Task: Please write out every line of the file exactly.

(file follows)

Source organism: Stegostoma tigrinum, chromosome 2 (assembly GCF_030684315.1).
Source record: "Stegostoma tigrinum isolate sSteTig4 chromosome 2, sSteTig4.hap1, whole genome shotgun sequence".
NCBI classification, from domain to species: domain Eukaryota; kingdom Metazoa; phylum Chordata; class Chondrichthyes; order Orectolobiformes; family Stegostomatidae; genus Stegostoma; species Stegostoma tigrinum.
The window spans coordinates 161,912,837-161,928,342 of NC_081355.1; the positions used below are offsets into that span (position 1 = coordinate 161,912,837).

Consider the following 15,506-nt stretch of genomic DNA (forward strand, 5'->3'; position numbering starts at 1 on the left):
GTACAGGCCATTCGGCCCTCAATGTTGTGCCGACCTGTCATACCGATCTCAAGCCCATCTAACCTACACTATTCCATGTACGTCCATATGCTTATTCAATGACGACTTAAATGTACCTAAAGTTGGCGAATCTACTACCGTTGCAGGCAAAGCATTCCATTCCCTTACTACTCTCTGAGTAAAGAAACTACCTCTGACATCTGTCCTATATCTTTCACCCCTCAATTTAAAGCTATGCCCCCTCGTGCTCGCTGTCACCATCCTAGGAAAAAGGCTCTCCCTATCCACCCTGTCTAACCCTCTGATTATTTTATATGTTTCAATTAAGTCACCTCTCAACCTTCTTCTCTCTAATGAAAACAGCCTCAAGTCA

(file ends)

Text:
Source organism: Stegostoma tigrinum, chromosome 2 (assembly GCF_030684315.1).
Source record: "Stegostoma tigrinum isolate sSteTig4 chromosome 2, sSteTig4.hap1, whole genome shotgun sequence".
NCBI classification, from domain to species: domain Eukaryota; kingdom Metazoa; phylum Chordata; class Chondrichthyes; order Orectolobiformes; family Stegostomatidae; genus Stegostoma; species Stegostoma tigrinum.
The window spans coordinates 161,912,837-161,928,342 of NC_081355.1; the positions used below are offsets into that span (position 1 = coordinate 161,912,837).

Consider the following 15,506-nt stretch of genomic DNA (forward strand, 5'->3'; position numbering starts at 1 on the left):
GTACAGGCCATTCGGCCCTCAATGTTGTGCCGACCTGTCATACCGATCTCAAGCCCATCTAACCTACACTATTCCATGTACGTCCATATGCTTATTCAATGACGACTTAAATGTACCTAAAGTTGGCGAATCTACTACCGTTGCAGGCAAAGCATTCCATTCCCTTACTACTCTCTGAGTAAAGAAACTACCTCTGACATCTGTCCTATATCTTTCACCCCTCAATTTAAAGCTATGCCCCCTCGTGCTCGCTGTCACCATCCTAGGAAAAAGGCTCTCCCTATCCACCCTGTCTAACCCTCTGATTATTTTATATGTTTCAATTAAGTCACCTCTCAACCTTCTTCTCTCTAATGAAAACAGCCTCAAGTCA